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The Peter Principle

A Hollywood Survivor ('Midnight Express,' 'Rainman,' 'Batman') Explores the Mysteries of Winning in Show Biz.

March 22, 1998|PETER GUBER | Peter Guber, former CEO of Sony Pictures, is the head of Mandalay Entertainment

It is widely believed, not withstanding the MPAA's numbers, that the average cost of a motion picture manufactured by a major studio is approaching $50 million. A North American print and advertising budget to launch in the cluttered marketplace hovers near $25 million. When we factor in costs of international release, we're talking about an average investment of nearly $100 million. The studios release 18 home-grown movies a year (many are producing more), which means they go to bat every 21 days. If that doesn't give the executives involved sphincter arrest, nothing will.

Here's another rush: Today, the development platforms of the studios include as many as several hundred projects, but the vast majority of these movies never get made, and these losses must be absorbed out of the successful pictures.

Time lines are another aspect of the movie business that makes it unique. In the music industry, opportunity horizons can be a matter of just a few weeks or months. Television movies-of-the week make it to the tube in 200 to 300 days. Ah, but a feature film defies the laws of gravity.

Consider the economic differences between TV movies and features. In television the priorities are: First, be on time (if you're late, they're not going to post up a black screen and say, "Sorry, Mandalay didn't deliver this picture on time, so go out for a bite to eat and come back in an hour and a half"). Second, it must come in on budget. The return from all revenue sources is quite predictable--and limited. Third, the movie has to be good.

In theatrical motion pictures, there also are three priorities: First, the film has to be great. Second, the film has to be great. Third, the film has to be great. The other two TV priorities don't really count. Did you ever hear anyone say, "Let's go down to the Bruin Theater; I hear there's a film playing that came in on budget"?

More significantly, for a theatrical motion picture to garner profits, it has to go through an excruciating experience. Consider: In 1978, I made "Midnight Express" for $1.7 million. There were no gross players; in fact, I don't recall there being any net players except for me (that's always a good position). The picture enjoyed a staggering profit. Today, making a studio film of just the two-hour lunch that I had before writing this article would probably cost about $35 million, and you'd have to spend $20 million or so more for a major marketing plan. And if you don't get it released domestically, then it's not worth much internationally. It also would probably take two years to decide whom to cast as the waiter, and he or she would probably get $20 million against 15% of the gross from dollar one. Yes, that's a big carve-out before the financiers get their investment back.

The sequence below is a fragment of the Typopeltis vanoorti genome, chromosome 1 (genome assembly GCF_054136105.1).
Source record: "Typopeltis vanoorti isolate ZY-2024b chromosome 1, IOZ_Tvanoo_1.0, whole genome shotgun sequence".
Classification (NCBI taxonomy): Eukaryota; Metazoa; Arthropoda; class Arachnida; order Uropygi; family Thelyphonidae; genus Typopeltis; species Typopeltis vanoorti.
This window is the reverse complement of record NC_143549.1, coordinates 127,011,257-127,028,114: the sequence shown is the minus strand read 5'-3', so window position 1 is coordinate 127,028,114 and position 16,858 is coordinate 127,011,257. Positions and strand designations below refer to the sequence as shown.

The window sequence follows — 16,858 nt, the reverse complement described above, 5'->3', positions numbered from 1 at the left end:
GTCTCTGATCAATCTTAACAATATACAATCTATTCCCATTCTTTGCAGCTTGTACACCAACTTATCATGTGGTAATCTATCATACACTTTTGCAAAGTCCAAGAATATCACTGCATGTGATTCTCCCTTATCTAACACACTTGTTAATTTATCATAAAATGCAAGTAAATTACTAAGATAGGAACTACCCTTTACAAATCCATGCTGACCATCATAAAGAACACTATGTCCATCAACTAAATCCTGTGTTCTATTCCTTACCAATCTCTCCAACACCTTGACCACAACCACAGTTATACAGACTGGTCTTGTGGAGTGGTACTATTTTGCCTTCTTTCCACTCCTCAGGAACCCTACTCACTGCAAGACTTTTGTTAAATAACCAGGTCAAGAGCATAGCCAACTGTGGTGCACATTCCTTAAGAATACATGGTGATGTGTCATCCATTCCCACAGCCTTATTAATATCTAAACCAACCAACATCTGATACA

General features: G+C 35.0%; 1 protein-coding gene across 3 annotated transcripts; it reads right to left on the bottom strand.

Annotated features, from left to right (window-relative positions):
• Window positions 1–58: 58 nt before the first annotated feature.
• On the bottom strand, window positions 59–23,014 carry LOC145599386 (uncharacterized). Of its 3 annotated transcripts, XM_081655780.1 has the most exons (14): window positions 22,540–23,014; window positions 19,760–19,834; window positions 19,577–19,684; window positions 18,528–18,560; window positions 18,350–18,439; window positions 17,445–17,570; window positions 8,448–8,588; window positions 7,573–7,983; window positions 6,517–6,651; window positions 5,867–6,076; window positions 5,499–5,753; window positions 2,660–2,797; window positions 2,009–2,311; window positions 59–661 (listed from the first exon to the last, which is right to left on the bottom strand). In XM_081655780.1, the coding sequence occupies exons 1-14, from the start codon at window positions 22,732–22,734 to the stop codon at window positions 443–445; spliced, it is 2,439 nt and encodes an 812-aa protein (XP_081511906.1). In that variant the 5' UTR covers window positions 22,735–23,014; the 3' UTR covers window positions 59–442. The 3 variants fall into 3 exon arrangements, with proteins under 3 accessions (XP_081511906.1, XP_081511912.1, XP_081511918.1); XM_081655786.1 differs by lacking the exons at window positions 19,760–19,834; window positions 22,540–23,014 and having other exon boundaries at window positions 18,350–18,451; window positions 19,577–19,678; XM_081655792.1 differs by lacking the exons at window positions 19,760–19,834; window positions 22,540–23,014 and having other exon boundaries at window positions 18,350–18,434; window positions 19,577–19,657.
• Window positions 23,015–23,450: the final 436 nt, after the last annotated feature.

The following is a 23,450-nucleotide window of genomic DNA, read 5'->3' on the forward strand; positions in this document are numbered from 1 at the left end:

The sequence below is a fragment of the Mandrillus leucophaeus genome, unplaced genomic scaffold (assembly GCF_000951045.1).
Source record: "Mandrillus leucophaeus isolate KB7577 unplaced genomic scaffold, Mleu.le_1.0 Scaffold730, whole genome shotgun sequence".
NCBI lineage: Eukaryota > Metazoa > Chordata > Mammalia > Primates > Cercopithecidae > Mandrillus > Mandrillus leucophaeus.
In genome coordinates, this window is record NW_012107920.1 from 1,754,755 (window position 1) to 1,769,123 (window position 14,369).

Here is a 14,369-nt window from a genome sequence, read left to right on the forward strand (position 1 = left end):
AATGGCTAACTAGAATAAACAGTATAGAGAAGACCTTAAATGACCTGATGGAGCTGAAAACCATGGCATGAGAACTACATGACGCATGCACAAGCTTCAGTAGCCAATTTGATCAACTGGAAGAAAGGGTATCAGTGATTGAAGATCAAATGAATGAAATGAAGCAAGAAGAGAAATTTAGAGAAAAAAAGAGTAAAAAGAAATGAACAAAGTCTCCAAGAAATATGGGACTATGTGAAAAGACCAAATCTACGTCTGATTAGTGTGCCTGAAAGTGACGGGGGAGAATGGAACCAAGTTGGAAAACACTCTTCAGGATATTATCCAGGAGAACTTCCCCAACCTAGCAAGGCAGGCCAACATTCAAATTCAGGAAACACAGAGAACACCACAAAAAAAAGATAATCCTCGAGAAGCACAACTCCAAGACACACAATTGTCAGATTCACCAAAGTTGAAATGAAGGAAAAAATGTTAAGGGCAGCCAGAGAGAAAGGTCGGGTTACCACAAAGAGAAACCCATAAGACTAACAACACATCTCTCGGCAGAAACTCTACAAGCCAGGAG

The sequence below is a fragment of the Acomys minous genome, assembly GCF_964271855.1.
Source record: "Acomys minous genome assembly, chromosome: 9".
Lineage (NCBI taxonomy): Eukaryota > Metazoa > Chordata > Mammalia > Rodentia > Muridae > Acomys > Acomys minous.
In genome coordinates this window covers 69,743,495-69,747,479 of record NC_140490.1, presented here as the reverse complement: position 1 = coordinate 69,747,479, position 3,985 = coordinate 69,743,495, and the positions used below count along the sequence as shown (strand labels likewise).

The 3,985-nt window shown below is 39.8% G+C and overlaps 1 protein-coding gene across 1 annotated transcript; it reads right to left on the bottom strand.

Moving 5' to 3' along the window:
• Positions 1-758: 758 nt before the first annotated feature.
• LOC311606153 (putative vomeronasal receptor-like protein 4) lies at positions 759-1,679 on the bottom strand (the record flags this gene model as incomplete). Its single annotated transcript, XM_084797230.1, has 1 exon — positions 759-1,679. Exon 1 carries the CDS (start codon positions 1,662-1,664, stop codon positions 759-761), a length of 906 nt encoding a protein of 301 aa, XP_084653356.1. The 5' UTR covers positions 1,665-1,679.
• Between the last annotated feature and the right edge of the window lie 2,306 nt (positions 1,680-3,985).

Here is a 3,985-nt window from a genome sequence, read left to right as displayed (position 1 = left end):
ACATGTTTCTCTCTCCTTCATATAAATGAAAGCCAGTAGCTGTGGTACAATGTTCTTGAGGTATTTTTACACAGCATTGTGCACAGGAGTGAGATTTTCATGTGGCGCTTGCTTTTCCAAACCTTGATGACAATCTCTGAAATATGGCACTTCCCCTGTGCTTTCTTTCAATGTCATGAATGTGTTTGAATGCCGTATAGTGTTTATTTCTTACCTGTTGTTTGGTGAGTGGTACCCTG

Then, of course, the writer and the director would want to eat out of the same trough. You know those familiar noises: Oink, Oink, Oink, Oink. So "My Lunch at The Palm" would need another star, the newest and hottest on the horizon: special effects. We would have to have the pasta arrabiata morph into the hero just to show that we had this component for the trailer or for the promotional ShoWest reel, which might cost another $100,000. This is presumably necessary to sell the films to the exhibitors, who are taking 50% of the action at the box office on your film. Then, of course, you have to argue with the exhibitor about how much of the 50% you're owed that they will actually pay you.

It's not that I'm cynical about the business; I'm realistic. The odds of getting to King Solomon's mines are becoming longer every day. I don't mean to discourage anyone from being an independent producer or from making a film, starting a small studio or being a major studio executive. It's just that you have to understand that there's a reason why Las Vegas has bells, whistles, alarms, buzzers and horns going off when someone wins big: The odds are slim.

Now, in light of all this, what do we do? Go out of the business? Retire? Give up? Our product often defies rational analysis, so how do we turn our burning passion for a kung fu movie about elephants into a reality?

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